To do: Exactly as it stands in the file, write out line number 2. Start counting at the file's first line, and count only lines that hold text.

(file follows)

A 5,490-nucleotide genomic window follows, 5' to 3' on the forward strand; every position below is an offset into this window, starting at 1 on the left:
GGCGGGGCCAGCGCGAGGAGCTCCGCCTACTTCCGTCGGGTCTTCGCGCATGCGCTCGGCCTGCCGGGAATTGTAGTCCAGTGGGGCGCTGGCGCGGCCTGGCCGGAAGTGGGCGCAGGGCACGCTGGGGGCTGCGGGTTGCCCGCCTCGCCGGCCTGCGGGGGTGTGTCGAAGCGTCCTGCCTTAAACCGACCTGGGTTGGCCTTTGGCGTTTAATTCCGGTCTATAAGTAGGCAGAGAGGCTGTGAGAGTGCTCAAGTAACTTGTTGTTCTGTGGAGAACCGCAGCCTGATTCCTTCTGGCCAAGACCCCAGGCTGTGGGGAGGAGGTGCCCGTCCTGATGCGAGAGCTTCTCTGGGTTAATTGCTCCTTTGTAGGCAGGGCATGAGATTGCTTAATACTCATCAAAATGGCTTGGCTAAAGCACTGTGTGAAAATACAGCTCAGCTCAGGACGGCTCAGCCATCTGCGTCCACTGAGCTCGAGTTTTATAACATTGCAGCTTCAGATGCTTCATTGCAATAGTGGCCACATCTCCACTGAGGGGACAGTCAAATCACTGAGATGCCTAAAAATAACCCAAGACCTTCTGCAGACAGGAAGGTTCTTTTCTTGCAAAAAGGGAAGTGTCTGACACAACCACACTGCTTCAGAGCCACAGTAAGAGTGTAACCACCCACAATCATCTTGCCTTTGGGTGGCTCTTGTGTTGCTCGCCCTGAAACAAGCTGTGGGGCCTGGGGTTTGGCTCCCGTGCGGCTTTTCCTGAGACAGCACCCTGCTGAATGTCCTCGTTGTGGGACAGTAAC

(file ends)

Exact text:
GGCGGGGCCAGCGCGAGGAGCTCCGCCTACTTCCGTCGGGTCTTCGCGCATGCGCTCGGCCTGCCGGGAATTGTAGTCCAGTGGGGCGCTGGCGCGGCCTGGCCGGAAGTGGGCGCAGGGCACGCTGGGGGCTGCGGGTTGCCCGCCTCGCCGGCCTGCGGGGGTGTGTCGAAGCGTCCTGCCTTAAACCGACCTGGGTTGGCCTTTGGCGTTTAATTCCGGTCTATAAGTAGGCAGAGAGGCTGTGAGAGTGCTCAAGTAACTTGTTGTTCTGTGGAGAACCGCAGCCTGATTCCTTCTGGCCAAGACCCCAGGCTGTGGGGAGGAGGTGCCCGTCCTGATGCGAGAGCTTCTCTGGGTTAATTGCTCCTTTGTAGGCAGGGCATGAGATTGCTTAATACTCATCAAAATGGCTTGGCTAAAGCACTGTGTGAAAATACAGCTCAGCTCAGGACGGCTCAGCCATCTGCGTCCACTGAGCTCGAGTTTTATAACATTGCAGCTTCAGATGCTTCATTGCAATAGTGGCCACATCTCCACTGAGGGGACAGTCAAATCACTGAGATGCCTAAAAATAACCCAAGACCTTCTGCAGACAGGAAGGTTCTTTTCTTGCAAAAAGGGAAGTGTCTGACACAACCACACTGCTTCAGAGCCACAGTAAGAGTGTAACCACCCACAATCATCTTGCCTTTGGGTGGCTCTTGTGTTGCTCGCCCTGAAACAAGCTGTGGGGCCTGGGGTTTGGCTCCCGTGCGGCTTTTCCTGAGACAGCACCCTGCTGAATGTCCTCGTTGTGGGACAGTAAC